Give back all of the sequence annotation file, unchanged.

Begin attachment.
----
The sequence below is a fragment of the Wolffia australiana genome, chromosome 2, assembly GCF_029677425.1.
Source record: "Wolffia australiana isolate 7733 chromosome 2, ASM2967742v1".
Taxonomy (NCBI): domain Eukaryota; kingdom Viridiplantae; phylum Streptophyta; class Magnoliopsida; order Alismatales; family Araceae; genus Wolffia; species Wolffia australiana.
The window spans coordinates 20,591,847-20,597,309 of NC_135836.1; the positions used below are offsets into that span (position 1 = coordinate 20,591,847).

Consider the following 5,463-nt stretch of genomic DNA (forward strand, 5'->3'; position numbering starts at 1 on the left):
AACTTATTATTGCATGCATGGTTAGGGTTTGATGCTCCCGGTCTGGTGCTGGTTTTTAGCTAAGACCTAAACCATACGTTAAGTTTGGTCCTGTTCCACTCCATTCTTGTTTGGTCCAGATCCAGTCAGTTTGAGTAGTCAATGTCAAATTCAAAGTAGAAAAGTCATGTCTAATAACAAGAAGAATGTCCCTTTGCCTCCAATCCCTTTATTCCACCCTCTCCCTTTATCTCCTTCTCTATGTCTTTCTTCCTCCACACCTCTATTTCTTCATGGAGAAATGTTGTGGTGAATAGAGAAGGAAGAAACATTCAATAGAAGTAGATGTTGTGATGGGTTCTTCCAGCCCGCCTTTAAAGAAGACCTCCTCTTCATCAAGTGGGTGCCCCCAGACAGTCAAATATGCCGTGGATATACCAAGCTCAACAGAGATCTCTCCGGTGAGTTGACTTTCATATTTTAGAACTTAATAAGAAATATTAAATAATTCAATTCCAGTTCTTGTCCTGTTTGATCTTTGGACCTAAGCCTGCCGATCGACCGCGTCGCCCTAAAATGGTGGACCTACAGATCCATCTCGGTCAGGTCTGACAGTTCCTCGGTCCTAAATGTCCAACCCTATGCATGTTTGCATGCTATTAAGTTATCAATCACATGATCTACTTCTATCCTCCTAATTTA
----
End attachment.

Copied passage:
The sequence below is a fragment of the Wolffia australiana genome, chromosome 2, assembly GCF_029677425.1.
Source record: "Wolffia australiana isolate 7733 chromosome 2, ASM2967742v1".
Taxonomy (NCBI): domain Eukaryota; kingdom Viridiplantae; phylum Streptophyta; class Magnoliopsida; order Alismatales; family Araceae; genus Wolffia; species Wolffia australiana.
The window spans coordinates 20,591,847-20,597,309 of NC_135836.1; the positions used below are offsets into that span (position 1 = coordinate 20,591,847).

Consider the following 5,463-nt stretch of genomic DNA (forward strand, 5'->3'; position numbering starts at 1 on the left):
AACTTATTATTGCATGCATGGTTAGGGTTTGATGCTCCCGGTCTGGTGCTGGTTTTTAGCTAAGACCTAAACCATACGTTAAGTTTGGTCCTGTTCCACTCCATTCTTGTTTGGTCCAGATCCAGTCAGTTTGAGTAGTCAATGTCAAATTCAAAGTAGAAAAGTCATGTCTAATAACAAGAAGAATGTCCCTTTGCCTCCAATCCCTTTATTCCACCCTCTCCCTTTATCTCCTTCTCTATGTCTTTCTTCCTCCACACCTCTATTTCTTCATGGAGAAATGTTGTGGTGAATAGAGAAGGAAGAAACATTCAATAGAAGTAGATGTTGTGATGGGTTCTTCCAGCCCGCCTTTAAAGAAGACCTCCTCTTCATCAAGTGGGTGCCCCCAGACAGTCAAATATGCCGTGGATATACCAAGCTCAACAGAGATCTCTCCGGTGAGTTGACTTTCATATTTTAGAACTTAATAAGAAATATTAAATAATTCAATTCCAGTTCTTGTCCTGTTTGATCTTTGGACCTAAGCCTGCCGATCGACCGCGTCGCCCTAAAATGGTGGACCTACAGATCCATCTCGGTCAGGTCTGACAGTTCCTCGGTCCTAAATGTCCAACCCTATGCATGTTTGCATGCTATTAAGTTATCAATCACATGATCTACTTCTATCCTCCTAATTTA